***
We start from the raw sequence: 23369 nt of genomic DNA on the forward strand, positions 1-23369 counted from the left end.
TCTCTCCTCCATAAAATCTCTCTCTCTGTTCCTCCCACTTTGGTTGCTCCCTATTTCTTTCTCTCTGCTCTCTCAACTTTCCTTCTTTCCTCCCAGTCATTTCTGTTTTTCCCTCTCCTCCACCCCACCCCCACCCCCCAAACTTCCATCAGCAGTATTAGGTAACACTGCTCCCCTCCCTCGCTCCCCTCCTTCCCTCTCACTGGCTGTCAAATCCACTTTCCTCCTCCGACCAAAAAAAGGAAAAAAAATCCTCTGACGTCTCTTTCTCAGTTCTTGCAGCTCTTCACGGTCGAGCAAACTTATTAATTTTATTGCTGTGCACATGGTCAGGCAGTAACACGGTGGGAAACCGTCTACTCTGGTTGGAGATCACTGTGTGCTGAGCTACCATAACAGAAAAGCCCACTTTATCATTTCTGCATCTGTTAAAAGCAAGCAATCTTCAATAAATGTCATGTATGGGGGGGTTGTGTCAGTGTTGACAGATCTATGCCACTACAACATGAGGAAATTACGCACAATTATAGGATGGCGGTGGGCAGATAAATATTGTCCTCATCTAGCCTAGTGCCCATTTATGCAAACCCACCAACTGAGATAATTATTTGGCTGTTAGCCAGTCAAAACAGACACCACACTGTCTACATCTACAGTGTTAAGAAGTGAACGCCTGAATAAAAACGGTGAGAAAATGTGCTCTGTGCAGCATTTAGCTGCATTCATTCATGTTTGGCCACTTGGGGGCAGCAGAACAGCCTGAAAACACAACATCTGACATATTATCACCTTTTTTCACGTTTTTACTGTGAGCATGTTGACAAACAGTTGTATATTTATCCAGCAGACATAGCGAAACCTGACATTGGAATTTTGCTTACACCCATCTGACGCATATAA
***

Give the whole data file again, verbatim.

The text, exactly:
We start from the raw sequence: 23369 nt of genomic DNA on the forward strand, positions 1-23369 counted from the left end.
TCTCTCCTCCATAAAATCTCTCTCTCTGTTCCTCCCACTTTGGTTGCTCCCTATTTCTTTCTCTCTGCTCTCTCAACTTTCCTTCTTTCCTCCCAGTCATTTCTGTTTTTCCCTCTCCTCCACCCCACCCCCACCCCCCAAACTTCCATCAGCAGTATTAGGTAACACTGCTCCCCTCCCTCGCTCCCCTCCTTCCCTCTCACTGGCTGTCAAATCCACTTTCCTCCTCCGACCAAAAAAAGGAAAAAAAATCCTCTGACGTCTCTTTCTCAGTTCTTGCAGCTCTTCACGGTCGAGCAAACTTATTAATTTTATTGCTGTGCACATGGTCAGGCAGTAACACGGTGGGAAACCGTCTACTCTGGTTGGAGATCACTGTGTGCTGAGCTACCATAACAGAAAAGCCCACTTTATCATTTCTGCATCTGTTAAAAGCAAGCAATCTTCAATAAATGTCATGTATGGGGGGGTTGTGTCAGTGTTGACAGATCTATGCCACTACAACATGAGGAAATTACGCACAATTATAGGATGGCGGTGGGCAGATAAATATTGTCCTCATCTAGCCTAGTGCCCATTTATGCAAACCCACCAACTGAGATAATTATTTGGCTGTTAGCCAGTCAAAACAGACACCACACTGTCTACATCTACAGTGTTAAGAAGTGAACGCCTGAATAAAAACGGTGAGAAAATGTGCTCTGTGCAGCATTTAGCTGCATTCATTCATGTTTGGCCACTTGGGGGCAGCAGAACAGCCTGAAAACACAACATCTGACATATTATCACCTTTTTTCACGTTTTTACTGTGAGCATGTTGACAAACAGTTGTATATTTATCCAGCAGACATAGCGAAACCTGACATTGGAATTTTGCTTACACCCATCTGACGCATATAA